Deep belly breathing and lung anatomy

If you have ever attended a yoga class then I am sure you have been told about the importance of deep breathing and why it will benefit you both mentally and physically.

Deep belly breathing, also known as diaphragmatic breathing, can be utilized as a warm up exercise, an important lifting cue or a recovery tool. The versatility and importance of breathing into your stomach cannot be understated. While most people are taking shallow breaths in their chest, an increasing number of exercise professionals are trying to teach deep belly breathing to improve their clients' performance and recovery.

Let’s look at why breathing into your stomach benefits your body from the perspective of our lung anatomy.

Our lungs are like balloons and as they expand we bring in oxygen. We use the muscles of our abdomen, intercostals (between the ribs) and our diaphragm to expand our midsection to create space in order for our lungs to inflate. The diaphragm is the primary muscle involved in respiration.

The diaphragm is a thin skeletal muscle that sits at the base of the chest and separates the abdomen from the chest. It contracts and flattens when you inhale. This creates a vacuum effect that pulls air into the lungs. When you exhale, the diaphragm relaxes and the air is pushed out of lungs.(1)

Our lungs extract oxygen from the air we breathe through small sacs called alveoli. Alveoli is where oxygen diffusion into the blood occurs. Deeper breathing into our abdomen allows more air to reach these sacs in our lungs which allow more of these sacs to fill up and do their jobs. Thus creating more efficiency with each breath, while shallow breaths into the chest will be the least efficient due to the decreased volume of air (and oxygen) reaching the alveoli.


Due to atmospheric pressure there is always a small reserve volume of air left in your lungs. This air has less oxygen content in it because we have already extracted some from it. Due to the presence of this reserve, when take shallow breaths into our chest all we accomplish is pushing that reserve volume lower while the fresh, oxygen-rich air stays higher up in the top of our lungs. If that fresh air does not reach down into alveoli then we do not get the most efficiency out of each breath. Less efficiency means less oxygen into the system for our bodies to utilize. This is where problems such as hyperventilation can occur.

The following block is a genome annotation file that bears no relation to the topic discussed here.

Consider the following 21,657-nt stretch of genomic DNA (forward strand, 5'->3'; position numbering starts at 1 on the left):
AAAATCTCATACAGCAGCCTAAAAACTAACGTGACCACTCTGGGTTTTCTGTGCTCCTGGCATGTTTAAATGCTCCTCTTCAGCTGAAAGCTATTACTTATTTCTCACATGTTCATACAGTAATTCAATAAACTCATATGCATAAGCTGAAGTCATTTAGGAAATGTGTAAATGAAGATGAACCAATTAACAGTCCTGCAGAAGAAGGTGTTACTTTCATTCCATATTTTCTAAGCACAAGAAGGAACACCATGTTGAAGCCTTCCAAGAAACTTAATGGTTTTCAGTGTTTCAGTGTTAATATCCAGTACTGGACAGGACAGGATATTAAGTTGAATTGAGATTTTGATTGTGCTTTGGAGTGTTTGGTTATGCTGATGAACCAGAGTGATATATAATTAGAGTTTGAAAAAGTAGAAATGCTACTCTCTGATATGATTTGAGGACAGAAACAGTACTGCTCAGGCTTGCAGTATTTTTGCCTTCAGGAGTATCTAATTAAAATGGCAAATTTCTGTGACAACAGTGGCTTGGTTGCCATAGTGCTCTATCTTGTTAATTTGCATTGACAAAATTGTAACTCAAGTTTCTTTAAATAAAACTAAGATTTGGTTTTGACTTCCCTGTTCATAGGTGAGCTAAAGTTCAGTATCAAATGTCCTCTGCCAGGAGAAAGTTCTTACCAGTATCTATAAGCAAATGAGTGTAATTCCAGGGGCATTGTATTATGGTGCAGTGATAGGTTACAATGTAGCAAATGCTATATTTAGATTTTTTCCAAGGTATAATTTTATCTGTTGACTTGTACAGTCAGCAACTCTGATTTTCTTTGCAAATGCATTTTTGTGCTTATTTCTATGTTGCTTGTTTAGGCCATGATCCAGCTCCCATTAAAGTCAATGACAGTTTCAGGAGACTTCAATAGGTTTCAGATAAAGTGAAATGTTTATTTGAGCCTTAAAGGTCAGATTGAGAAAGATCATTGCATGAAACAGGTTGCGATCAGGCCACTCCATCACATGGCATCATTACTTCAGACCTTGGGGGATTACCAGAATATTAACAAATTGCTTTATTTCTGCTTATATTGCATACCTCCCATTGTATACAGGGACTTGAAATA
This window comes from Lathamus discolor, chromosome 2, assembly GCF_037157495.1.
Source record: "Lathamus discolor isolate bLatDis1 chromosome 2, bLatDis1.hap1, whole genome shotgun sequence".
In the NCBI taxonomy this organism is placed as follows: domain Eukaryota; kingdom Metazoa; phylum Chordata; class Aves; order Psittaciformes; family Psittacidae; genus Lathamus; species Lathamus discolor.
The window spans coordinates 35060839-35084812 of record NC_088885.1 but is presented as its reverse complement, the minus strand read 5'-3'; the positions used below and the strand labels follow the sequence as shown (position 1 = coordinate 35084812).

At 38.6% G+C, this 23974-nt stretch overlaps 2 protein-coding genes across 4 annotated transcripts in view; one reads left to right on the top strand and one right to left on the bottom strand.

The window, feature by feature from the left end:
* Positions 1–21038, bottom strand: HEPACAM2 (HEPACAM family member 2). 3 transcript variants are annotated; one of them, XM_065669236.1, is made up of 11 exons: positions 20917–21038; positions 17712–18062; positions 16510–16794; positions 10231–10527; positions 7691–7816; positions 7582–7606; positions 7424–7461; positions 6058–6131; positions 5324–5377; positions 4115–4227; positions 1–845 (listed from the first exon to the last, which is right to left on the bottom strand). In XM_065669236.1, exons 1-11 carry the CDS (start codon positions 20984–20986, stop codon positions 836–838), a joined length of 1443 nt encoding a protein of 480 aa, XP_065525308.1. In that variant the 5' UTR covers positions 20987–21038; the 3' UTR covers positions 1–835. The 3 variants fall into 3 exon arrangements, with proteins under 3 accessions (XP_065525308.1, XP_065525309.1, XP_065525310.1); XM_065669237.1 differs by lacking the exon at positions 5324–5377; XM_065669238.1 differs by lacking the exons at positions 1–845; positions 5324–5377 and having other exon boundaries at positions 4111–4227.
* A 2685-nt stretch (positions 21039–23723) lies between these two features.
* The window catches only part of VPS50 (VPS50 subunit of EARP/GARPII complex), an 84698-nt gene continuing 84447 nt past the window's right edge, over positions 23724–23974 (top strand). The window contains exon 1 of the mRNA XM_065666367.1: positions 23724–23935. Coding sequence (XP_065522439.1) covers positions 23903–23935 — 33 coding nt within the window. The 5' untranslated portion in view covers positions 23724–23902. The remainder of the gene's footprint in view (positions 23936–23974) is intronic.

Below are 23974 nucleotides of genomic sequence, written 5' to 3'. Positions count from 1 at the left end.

Therefore, breathing deeply into our abdomen will increase breath efficiency which will then increase the amount of oxygen flowing into our body. From there we receive so many benefits such as nervous system regulation, hormone regulation, heart rate recovery, muscle activation and overall recovery. All these benefits come from just breathing correctly!

Looking forward to hearing about other benefits of deep breathing? Stay tuned for more blog posts about physiology and deep belly breathing as a recovery method!


2. Photo credit

3. Photo credit Lung Anatomy Physiopedia

4. Photo credit Schochet, P. MD. Anatomy of a Child’s lung

68 views0 comments